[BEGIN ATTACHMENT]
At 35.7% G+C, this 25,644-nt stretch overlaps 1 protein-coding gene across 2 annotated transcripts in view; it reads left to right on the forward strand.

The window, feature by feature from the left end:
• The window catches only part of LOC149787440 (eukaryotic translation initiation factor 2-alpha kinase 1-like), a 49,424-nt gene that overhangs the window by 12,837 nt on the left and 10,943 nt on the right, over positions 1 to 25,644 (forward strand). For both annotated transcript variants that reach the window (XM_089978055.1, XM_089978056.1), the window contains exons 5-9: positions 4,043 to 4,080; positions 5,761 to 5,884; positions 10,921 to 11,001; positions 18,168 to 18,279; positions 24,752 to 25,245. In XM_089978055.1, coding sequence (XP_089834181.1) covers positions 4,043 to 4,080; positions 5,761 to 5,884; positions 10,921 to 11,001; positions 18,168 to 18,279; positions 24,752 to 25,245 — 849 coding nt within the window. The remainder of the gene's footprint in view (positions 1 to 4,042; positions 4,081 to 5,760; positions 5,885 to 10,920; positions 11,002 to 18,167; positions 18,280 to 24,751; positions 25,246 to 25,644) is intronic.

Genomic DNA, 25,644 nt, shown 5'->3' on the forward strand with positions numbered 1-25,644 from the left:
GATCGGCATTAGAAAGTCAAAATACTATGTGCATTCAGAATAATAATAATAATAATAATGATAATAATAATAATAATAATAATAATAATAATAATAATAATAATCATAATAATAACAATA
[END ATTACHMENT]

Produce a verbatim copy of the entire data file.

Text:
At 35.7% G+C, this 25,644-nt stretch overlaps 1 protein-coding gene across 2 annotated transcripts in view; it reads left to right on the forward strand.

The window, feature by feature from the left end:
• The window catches only part of LOC149787440 (eukaryotic translation initiation factor 2-alpha kinase 1-like), a 49,424-nt gene that overhangs the window by 12,837 nt on the left and 10,943 nt on the right, over positions 1 to 25,644 (forward strand). For both annotated transcript variants that reach the window (XM_089978055.1, XM_089978056.1), the window contains exons 5-9: positions 4,043 to 4,080; positions 5,761 to 5,884; positions 10,921 to 11,001; positions 18,168 to 18,279; positions 24,752 to 25,245. In XM_089978055.1, coding sequence (XP_089834181.1) covers positions 4,043 to 4,080; positions 5,761 to 5,884; positions 10,921 to 11,001; positions 18,168 to 18,279; positions 24,752 to 25,245 — 849 coding nt within the window. The remainder of the gene's footprint in view (positions 1 to 4,042; positions 4,081 to 5,760; positions 5,885 to 10,920; positions 11,002 to 18,167; positions 18,280 to 24,751; positions 25,246 to 25,644) is intronic.

Genomic DNA, 25,644 nt, shown 5'->3' on the forward strand with positions numbered 1-25,644 from the left:
GATCGGCATTAGAAAGTCAAAATACTATGTGCATTCAGAATAATAATAATAATAATAATGATAATAATAATAATAATAATAATAATAATAATAATAATAATAATCATAATAATAACAATA